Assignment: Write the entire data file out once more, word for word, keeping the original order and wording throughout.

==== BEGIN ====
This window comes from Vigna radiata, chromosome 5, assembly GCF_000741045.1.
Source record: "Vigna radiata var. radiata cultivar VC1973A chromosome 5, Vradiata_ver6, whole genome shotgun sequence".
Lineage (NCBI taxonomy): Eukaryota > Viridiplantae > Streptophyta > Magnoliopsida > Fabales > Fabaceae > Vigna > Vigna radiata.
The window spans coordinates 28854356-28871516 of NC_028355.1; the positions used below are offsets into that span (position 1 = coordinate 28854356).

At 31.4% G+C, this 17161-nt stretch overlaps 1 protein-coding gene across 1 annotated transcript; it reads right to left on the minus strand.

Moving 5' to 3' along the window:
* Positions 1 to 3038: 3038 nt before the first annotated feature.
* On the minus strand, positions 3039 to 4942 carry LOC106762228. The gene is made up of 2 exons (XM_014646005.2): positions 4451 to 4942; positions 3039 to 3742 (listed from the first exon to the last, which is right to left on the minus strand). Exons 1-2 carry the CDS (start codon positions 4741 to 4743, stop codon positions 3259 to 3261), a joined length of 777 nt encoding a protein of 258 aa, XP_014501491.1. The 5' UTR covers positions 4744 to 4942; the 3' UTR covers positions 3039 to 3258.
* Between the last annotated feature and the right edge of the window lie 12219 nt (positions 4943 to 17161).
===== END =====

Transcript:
This window comes from Vigna radiata, chromosome 5, assembly GCF_000741045.1.
Source record: "Vigna radiata var. radiata cultivar VC1973A chromosome 5, Vradiata_ver6, whole genome shotgun sequence".
Lineage (NCBI taxonomy): Eukaryota > Viridiplantae > Streptophyta > Magnoliopsida > Fabales > Fabaceae > Vigna > Vigna radiata.
The window spans coordinates 28854356-28871516 of NC_028355.1; the positions used below are offsets into that span (position 1 = coordinate 28854356).

At 31.4% G+C, this 17161-nt stretch overlaps 1 protein-coding gene across 1 annotated transcript; it reads right to left on the minus strand.

Moving 5' to 3' along the window:
* Positions 1 to 3038: 3038 nt before the first annotated feature.
* On the minus strand, positions 3039 to 4942 carry LOC106762228. The gene is made up of 2 exons (XM_014646005.2): positions 4451 to 4942; positions 3039 to 3742 (listed from the first exon to the last, which is right to left on the minus strand). Exons 1-2 carry the CDS (start codon positions 4741 to 4743, stop codon positions 3259 to 3261), a joined length of 777 nt encoding a protein of 258 aa, XP_014501491.1. The 5' UTR covers positions 4744 to 4942; the 3' UTR covers positions 3039 to 3258.
* Between the last annotated feature and the right edge of the window lie 12219 nt (positions 4943 to 17161).